The Sixth Circuit also concluded that Fifth Third’s incorporation of the securities filings into the SPD constituted a fiduciary act. The court reasoned that the SPD is a fiduciary communication required by ERISA and selecting the information to convey through the SPD is a fiduciary activity, regardless of whether the information is explicit or incorporated by reference.
Fifth Third’s Petition for Certiorari
The Supreme Court granted Fifth Third’s petition for certiorari to consider whether the Sixth Circuit erred by holding that plaintiffs were not required to plausibly allege in their complaint that ESOP fiduciaries abused their discretion by remaining invested in employer stock in order to rebut the presumption of prudence.
The Supreme Court, however, declined to address the disclosure claim, i.e., whether the Sixth Circuit erred by holding that securities filings become actionable ERISA fiduciary communications when they are incorporated by reference into plan documents.
The Supreme Court’s Decision
The Supreme Court held that there was nothing in ERISA that supported the imposition of a presumption of prudence for ESOPs, and that, with the exception of ERISA’s diversification requirement, the same standard of prudence applies to ESOPs as to all other ERISA plans. In so ruling, the Court focused on ERISA’s provision that an ESOP fiduciary is exempt from the diversification requirement and also from the duty of prudence, but “only to the extent that it requires diversification.” 29 U.S.C. § 1104(a)(2) (emphasis added).
The Court rejected several arguments advanced by Fifth Third in favor of adopting the presumption of prudence. Among them were the arguments that: (i) ERISA’s duty to act prudently is in relation to “an enterprise of like character and like aims,” and thus should be adjusted here to take into account the aims of ESOPs; and (ii) Congress had stated it was “deeply concerned” that its goals of encouraging employee stock ownership could be rendered unattainable by rulings treating ESOPs as conventional retirement plans. The Court concluded that the responsibilities of an ESOP fiduciary must be directed toward the duty to provide benefits and defray expenses, and thus any non-pecuniary interests, such as Congress’ strong encouragement of employee stock ownership, did not warrant an alteration of the fiduciary standard.
The Court also concluded that: (i) plan sponsors cannot reduce or waive the prudent man standard of care by requiring investment in the company stock fund; (ii) the presumption “is an ill-fitting means” to protect ESOP fiduciaries from conflicts with the legal prohibition on insider trading; and (iii) the presumption was not an appropriate way to weed out meritless lawsuits.
The Court ultimately determined that the weeding out of meritless claims can be better accomplished through careful scrutiny of a complaint’s allegations, and instructed the Sixth Circuit on remand to apply the pleading standard set forth in Twombly and Iqbal. In conducting that evaluation, the Court stated that allegations that a fiduciary should have recognized from publicly available information that the market improperly valued the stock are “implausible as a general rule, at least in the absence of special circumstances” that would make reliance on the market’s valuation imprudent.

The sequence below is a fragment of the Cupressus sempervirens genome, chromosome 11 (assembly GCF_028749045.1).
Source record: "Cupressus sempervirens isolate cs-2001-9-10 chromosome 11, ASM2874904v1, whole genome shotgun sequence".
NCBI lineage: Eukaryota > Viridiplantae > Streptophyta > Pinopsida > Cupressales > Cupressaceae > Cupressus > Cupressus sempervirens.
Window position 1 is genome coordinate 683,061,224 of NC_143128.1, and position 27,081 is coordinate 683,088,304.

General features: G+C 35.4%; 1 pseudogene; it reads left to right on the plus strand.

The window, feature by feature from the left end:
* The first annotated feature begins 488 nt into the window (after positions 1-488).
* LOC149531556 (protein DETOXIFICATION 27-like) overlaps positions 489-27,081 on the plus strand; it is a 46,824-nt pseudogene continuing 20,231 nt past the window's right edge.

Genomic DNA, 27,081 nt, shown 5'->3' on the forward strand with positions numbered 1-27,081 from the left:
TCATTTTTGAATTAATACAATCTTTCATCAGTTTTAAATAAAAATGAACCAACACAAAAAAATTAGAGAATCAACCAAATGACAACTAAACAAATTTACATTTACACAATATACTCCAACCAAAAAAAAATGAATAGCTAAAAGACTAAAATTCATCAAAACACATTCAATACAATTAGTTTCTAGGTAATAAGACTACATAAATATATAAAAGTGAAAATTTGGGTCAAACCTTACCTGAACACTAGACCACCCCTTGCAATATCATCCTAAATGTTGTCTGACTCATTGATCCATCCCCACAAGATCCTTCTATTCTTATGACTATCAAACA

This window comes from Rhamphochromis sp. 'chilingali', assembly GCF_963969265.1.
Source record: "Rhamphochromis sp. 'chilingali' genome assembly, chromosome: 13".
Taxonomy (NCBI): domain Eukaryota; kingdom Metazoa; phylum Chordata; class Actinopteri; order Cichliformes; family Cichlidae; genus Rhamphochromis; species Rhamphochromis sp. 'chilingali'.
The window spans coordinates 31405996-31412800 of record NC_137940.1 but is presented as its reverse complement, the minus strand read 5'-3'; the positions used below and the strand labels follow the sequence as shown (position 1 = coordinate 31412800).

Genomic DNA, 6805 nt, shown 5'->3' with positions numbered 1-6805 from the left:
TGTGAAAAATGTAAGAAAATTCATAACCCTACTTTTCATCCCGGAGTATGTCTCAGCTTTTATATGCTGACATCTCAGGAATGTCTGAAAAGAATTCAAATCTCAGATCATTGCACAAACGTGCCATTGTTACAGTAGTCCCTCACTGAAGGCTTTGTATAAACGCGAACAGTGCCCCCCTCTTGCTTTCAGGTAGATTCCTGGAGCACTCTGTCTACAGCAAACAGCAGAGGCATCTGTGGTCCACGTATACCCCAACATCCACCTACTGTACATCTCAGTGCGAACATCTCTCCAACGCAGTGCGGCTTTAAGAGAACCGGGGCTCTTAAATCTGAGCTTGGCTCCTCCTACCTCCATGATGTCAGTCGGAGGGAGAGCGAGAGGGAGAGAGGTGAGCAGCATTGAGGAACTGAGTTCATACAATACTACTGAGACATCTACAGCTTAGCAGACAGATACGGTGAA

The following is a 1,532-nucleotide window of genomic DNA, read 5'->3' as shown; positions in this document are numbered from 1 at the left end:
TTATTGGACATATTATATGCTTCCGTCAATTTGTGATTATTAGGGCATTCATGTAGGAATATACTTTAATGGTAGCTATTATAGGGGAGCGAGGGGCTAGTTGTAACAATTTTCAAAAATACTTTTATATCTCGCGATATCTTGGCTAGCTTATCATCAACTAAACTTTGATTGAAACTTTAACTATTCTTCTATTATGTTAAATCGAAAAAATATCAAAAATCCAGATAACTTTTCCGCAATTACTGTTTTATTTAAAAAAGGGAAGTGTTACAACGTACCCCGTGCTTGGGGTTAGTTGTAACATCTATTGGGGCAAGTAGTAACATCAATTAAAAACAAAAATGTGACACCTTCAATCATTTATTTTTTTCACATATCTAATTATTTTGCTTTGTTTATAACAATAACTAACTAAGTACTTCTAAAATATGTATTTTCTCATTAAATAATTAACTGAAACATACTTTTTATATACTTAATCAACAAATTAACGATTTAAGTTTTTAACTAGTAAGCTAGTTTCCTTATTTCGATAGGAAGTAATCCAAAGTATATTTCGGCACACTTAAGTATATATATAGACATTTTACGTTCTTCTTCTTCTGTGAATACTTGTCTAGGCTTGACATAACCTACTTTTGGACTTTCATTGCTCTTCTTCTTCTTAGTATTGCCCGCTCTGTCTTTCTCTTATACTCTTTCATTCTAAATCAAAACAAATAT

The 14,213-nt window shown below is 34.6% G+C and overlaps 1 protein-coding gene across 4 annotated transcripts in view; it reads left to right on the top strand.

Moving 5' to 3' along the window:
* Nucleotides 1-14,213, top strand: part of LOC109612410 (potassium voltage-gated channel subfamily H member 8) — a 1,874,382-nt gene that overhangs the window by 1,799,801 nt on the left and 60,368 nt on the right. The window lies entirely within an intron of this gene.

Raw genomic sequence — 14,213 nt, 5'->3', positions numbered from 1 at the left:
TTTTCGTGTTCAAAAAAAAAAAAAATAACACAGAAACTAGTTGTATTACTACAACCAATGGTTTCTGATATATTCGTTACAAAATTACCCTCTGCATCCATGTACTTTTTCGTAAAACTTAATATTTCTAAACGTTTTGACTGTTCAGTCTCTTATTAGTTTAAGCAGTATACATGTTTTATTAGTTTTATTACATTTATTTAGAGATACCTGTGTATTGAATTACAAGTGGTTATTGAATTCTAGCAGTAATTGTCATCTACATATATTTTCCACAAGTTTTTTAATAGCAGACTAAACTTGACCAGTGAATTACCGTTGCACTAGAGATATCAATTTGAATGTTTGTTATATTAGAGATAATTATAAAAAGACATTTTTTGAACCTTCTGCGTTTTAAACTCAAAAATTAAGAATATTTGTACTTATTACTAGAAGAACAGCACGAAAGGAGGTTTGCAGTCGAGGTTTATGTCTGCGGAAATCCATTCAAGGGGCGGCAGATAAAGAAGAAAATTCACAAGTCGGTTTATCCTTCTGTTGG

To state a claim for breach of the duty of prudence on the basis of inside information, the Court stated that “a plaintiff must plausibly allege an alternative action that the defendant could have taken that would have been consistent with the securities laws and that a prudent fiduciary in the same circumstances would not have viewed as more likely to harm the fund than to help it.” The Court noted three points for the lower courts consider in this regard. First, the duty of prudence does not require a fiduciary to break the law. Second, courts should consider whether a plan fiduciary’s decision to purchase (or refrain from purchasing) additional stock or for failing to disclose information to the public could conflict with the federal securities laws or with the objectives of those laws. Third, courts should consider whether a prudent fiduciary could not have concluded that stopping purchases or publicly disclosing negative information would do more harm than good to the stock fund.
View from Proskauer
Although the presumption of prudence in ERISA stock drop cases is no more, the Court has nevertheless imposed considerable burdens on plaintiffs. In the absence of insider information, it would appear that the opportunity to assert a viable claim will be limited, given the Court’s requirement that the plaintiffs plead “special circumstances” that would support the conclusion that the price does not reflect the value of the stock.
The Court has also set forth substantial pleading requirements even in the case of claims based on nonpublic information, including that there was an alternative course of conduct (such as refraining from purchasing or providing information) that would have left the plan better off, and that was not inconsistent with the securities laws. It remains to be seen whether district courts will be prepared to evaluate allegations and theories proffered to sustain this burden at the motion to dismiss stage, but the Supreme Court has certainly suggested that they endeavor to do so.